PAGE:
NORTH BAY – “Passive” investors in properties held in a tenant-in-common, or TIC, arrangement may need to comply with state and federal securities laws, according to a new comment by a federal regulator.

TICs have risen in popularity because of the ability to use the IRS code section 1031 tax-deferred option to sell property and exchange the proceeds for an interest in a TIC. The structure also allows investors to own a stake in property without funding the acquisition of the whole property, roughly analogous to buying shares in a real estate investment trust.

The Jan. 14 no-action letter from the U.S. Securities and Exchange Commission may clear up some situation-specific questions lingering for seven years on whether TICs for institutional-grade investments can be sold as real estate or securities. However, the statement doesn’t apply to “active” investors, or those with a direct role in the property.

TIC sponsors Passco Companies and Argus Realty Investors and broker-dealer Omni Brokerage in 2006 asked the commission whether master lease and property management transactions need to be registered as securities.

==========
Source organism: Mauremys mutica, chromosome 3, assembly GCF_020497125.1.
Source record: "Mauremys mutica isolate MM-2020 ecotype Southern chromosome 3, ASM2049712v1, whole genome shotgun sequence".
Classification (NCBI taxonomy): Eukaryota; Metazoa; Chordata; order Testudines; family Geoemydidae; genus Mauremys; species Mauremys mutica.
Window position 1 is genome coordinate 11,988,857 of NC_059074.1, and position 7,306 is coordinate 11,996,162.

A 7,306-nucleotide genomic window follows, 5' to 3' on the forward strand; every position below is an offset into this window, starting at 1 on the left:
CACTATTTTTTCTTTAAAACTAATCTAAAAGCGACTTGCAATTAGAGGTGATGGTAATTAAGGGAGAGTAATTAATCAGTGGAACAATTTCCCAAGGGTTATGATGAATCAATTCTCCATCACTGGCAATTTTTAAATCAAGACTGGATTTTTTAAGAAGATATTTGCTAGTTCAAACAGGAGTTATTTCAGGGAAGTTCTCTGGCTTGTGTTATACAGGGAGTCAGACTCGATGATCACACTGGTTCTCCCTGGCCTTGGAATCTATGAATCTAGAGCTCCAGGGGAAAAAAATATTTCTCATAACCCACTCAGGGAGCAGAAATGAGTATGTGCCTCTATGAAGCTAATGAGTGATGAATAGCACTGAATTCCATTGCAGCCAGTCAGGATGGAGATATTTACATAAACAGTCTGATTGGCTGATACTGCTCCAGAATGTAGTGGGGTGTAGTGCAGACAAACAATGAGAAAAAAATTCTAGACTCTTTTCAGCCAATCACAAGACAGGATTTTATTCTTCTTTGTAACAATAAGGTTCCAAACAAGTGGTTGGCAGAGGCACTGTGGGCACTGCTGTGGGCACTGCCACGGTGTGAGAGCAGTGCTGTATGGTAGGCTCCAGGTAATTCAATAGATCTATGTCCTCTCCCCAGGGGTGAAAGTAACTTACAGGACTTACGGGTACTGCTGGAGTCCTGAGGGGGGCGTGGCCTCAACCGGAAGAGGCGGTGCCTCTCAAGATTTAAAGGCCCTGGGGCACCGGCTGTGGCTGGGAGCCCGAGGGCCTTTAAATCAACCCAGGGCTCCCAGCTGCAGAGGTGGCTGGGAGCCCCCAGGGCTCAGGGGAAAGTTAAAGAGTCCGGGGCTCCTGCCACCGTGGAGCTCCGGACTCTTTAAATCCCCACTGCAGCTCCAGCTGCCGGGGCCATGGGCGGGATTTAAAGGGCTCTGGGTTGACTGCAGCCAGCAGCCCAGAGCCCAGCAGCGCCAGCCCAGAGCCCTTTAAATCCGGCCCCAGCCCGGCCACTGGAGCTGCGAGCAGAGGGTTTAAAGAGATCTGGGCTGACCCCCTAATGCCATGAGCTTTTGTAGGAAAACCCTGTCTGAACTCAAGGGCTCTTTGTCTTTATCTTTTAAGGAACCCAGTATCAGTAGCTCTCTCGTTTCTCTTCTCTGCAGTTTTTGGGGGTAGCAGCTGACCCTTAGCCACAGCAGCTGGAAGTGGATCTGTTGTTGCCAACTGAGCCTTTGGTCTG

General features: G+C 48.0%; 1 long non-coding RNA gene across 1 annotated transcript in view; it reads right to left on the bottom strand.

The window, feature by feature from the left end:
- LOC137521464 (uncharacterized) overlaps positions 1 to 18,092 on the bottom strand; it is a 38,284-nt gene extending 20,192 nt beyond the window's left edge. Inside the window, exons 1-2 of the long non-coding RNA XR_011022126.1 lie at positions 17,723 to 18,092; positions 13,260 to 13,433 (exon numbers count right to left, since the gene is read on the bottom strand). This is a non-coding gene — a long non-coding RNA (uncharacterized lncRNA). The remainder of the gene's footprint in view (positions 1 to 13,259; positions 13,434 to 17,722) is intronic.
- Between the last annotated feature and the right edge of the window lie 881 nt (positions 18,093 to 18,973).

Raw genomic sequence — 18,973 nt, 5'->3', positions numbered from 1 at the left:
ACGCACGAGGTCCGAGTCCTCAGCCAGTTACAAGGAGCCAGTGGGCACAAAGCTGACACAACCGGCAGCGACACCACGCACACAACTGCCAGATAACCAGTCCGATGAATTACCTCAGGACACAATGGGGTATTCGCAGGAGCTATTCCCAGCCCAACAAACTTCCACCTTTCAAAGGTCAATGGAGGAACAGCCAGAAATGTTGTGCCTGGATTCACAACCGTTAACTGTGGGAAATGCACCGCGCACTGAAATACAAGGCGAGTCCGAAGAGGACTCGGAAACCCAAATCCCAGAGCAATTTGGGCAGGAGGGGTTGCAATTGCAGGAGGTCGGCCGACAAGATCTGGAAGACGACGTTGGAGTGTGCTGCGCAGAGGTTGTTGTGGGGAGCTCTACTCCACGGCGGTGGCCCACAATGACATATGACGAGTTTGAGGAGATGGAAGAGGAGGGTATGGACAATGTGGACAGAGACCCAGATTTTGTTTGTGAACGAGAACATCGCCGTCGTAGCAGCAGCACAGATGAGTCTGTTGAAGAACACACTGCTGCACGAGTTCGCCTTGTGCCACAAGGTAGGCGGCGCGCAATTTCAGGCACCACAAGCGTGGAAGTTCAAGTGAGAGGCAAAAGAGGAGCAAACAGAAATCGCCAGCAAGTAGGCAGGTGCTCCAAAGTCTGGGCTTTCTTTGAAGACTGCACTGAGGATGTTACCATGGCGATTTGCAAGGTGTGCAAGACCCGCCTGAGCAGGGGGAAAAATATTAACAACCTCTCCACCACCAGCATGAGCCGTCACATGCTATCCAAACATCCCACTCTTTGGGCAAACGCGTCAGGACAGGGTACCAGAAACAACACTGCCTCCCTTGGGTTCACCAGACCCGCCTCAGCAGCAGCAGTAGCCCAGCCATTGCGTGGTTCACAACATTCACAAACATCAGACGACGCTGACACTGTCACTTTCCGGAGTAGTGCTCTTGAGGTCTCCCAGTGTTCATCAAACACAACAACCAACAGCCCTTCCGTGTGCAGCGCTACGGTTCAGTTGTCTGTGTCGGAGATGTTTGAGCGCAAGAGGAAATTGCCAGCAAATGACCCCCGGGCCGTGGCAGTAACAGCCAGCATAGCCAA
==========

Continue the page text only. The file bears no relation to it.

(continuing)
They wanted to know whether the rules applied to a TIC arrangement in which the sponsor brings in a potentially affiliated long-term master tenant, which will lease the property to other tenants. The other question was about an arrangement in which the tenants in common bring in unaffiliated property and asset managers.

“Based on the facts presented, the Division [of Corporate Finance] disagrees with your view that the proposed offer and sale of undivided tenant-in-common interests pursuant to the master lease transactions and property management transactions (each as defined in your letter) do not involve securities,” wrote senior special counsel Anne Krauskopf.

San Rafael-based real estate attorney and investor coach Jeff Lerman said the commission’s letter doesn’t address smaller-scale TICs, especially the ones that sprung up in San Francisco to get around condominium-conversion restrictions, that don’t use such master leases or property management agreements.

Yet the commission’s opinion, iterated before but not on this level, may help investors who want to recoup money from TICs that deflated in value recently, according to Mr. Lerman. He has a number of clients who invested in institutional-grade TICs.

“One of the most litigated points in TICs is nondisclosure or failure to disclose or not complying with SEC rules,” he said.

A finding of fraud may prevent the sponsor from discharging such claims in bankruptcy, according to Mr. Lerman.

The commission no-action letter is available at